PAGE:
Blue Hill Deposit
The Blue Hill deposit is located approximately 1.5 kilometres to the northwest of the Ann Mason deposit. Two main styles of porphyry mineralization occur at Blue Hill: near surface oxide and mixed oxide-sulphide copper mineralization, and underlying copper-molybdenum sulphide mineralization.
A pit-constrained resource estimate, completed by AGP Mining Consultants Inc., is based on Entrée’s drilling of 30 RC and core holes totalling approximately 6,822 metres. In addition, the estimate incorporates approximately 2,381 metres of RC drilling (7 holes) and 1,057 metres of core drilling (2 holes) completed by PacMag Metals Limited, and 10 historic Anaconda RC and core holes totalling approximately 2,927 metres. The resource estimate was prepared as a first step in determining if Blue Hill could serve to generate early cash flow for the Ann Mason Project, should the Ann Mason deposit advance to production.
Preliminary metallurgy (column leach tests at ¾ inch crush size) suggests the oxide and mixed copper mineralization is amenable to low-cost, heap leach and SX/EW processing. Average copper recovery in the oxide mineralization in column leach testing is 86%, while the mixed material returned 83% recovery.
The 2013 drilling at Blue Hill successfully tested for westward extensions of the current deposit and also highlighted the structural complexity of the Blue Hill area. To the east, oxide and mixed mineralization is truncated by the low angle Blue Hill Fault, however, underlying sulphide mineralization continues in this direction below the fault. Drilling of the underlying sulphide target remains very widely-spaced, but has identified a target area more than one kilometre in width, which remains open in most directions. Significant molybdenum mineralization was also intersected in two of the drill holes targeting the sulphide mineralization. Most recent drill holes were targeted to test oxide mineralization; however, two diamond holes (EG-BH-11-019 and -021) were drilled east of the oxide copper zone to test deeper sulphide copper potential. In addition, hole EG-BH-11-031, located approximately one kilometre east of Blue Hill, intersected a near-surface zone of copper-oxide mineralization assaying an average of 0.28% copper over 13.8 metres from a depth of 22.2 metres. Further drilling will be required in this area and if successful could provide additional feed for a potential SX/EW operation.
The Blue Hill deposit occurs in a geologic environment very similar to the Ann Mason deposit, but in a separate fault block, below the Blue Hill Fault. Two main styles of porphyry mineralization occur at Blue Hill: near surface oxide and mixed oxide-sulphide copper mineralization, and underlying copper-molybdenum sulphide mineralization.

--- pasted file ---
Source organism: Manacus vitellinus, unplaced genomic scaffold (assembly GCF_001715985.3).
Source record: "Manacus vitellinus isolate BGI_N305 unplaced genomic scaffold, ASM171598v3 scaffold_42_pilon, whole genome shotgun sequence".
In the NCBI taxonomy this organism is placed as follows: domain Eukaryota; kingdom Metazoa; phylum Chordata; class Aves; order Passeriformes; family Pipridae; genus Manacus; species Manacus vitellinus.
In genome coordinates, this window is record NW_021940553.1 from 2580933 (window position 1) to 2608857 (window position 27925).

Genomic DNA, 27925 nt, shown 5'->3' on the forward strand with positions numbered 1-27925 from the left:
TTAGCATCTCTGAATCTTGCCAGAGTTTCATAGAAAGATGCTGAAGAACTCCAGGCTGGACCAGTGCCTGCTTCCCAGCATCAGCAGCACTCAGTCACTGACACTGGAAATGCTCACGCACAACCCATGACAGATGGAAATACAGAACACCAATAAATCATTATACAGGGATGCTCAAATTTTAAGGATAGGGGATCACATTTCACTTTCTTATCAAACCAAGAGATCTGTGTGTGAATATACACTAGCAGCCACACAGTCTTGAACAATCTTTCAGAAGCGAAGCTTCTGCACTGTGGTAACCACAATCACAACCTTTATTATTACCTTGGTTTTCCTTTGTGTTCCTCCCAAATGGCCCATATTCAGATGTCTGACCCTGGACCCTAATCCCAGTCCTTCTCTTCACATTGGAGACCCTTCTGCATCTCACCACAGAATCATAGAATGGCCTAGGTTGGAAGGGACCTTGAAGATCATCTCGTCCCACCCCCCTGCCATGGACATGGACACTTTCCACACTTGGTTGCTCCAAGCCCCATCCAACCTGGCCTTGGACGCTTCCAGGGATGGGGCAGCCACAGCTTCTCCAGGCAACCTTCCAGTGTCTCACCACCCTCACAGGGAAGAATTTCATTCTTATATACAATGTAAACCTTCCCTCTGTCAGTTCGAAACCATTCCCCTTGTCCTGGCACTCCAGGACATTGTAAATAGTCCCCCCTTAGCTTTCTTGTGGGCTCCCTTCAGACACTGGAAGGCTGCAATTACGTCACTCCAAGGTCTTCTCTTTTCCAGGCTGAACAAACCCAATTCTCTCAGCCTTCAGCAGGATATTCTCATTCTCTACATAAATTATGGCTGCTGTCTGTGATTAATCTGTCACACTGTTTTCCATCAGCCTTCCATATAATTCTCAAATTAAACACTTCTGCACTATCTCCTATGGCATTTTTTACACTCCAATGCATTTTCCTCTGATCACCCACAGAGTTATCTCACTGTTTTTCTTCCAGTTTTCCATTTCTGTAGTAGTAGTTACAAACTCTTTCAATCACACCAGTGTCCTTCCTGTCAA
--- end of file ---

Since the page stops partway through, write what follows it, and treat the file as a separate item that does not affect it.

Both styles of mineralization are hosted by quartz monzonite with lesser amounts of porphyritic quartz monzonite and quartz monzonite porphyry. The low-angle, southeast dipping Blue Hill Fault strikes northeast through the middle of the target, cutting off a portion of the near-surface oxide mineralization. However, sulphides continue below the fault to the southeast.
The oxide zone is exposed on surface and has been traced by drilling as a relatively flat-lying zone covering an area of about 900 metres by 450 metres, and continuing for several hundred metres further to the west as a thinner zone. Significant copper oxides, encountered in both RC and core drill holes extend from surface to an average depth of 124 metres. Oxide copper mineralization consists of malachite, chrysocolla, rare azurite, black copper-manganese oxides, copper sulphates, and copper-bearing limonites. Mineralization occurs primarily on fracture surfaces and in oxidized veins or veinlets. A zone of mixed oxide-sulphide mineralization with minor chalcocite is present below the oxide mineralization to depths of up to 185 metres. The copper oxide zone remains open to the northwest and southeast.
Oxide copper mineralization at Blue Hill is interpreted to be the result of in-place oxidation of copper sulphides with only minor transport of copper into vugs, fractures, and faults or shear zones. No significant zones of secondary enrichment have been observed.
The copper sulphide zone underlies the southern half of the oxide mineralization and continues to depth towards the southeast, below the Blue Hill Fault. Mineralization consists of varying quantities of pyrite, chalcopyrite, and molybdenite. Local, higher-grade sulphide mineralization commonly occurs within zones of sheeted veins containing chalcopyrite, magnetite and secondary biotite. Significant amounts of disseminated molybdenum mineralization have been observed locally, often in contact with dykes. To the northwest, only a few holes have tested the sulphide potential below the oxides; however, in this direction the sulphides appear to be increasingly pyritic with only minor amounts of copper.
Alteration assemblages are similar to Ann Mason except that original zoning is difficult to discern in areas of pervasive oxidation. Within zones of sulphide mineralization, propylitic alteration is more widespread and potassic alteration is more restricted to quartz monzonite porphyry dykes and immediately adjacent rocks of the Yerington batholith. Late stage sodic alteration locally reduces copper grades, similar to what has been observed at Ann Mason.
The sulphide mineralization remains open is several directions, most importantly, to the southeast, towards Ann Mason.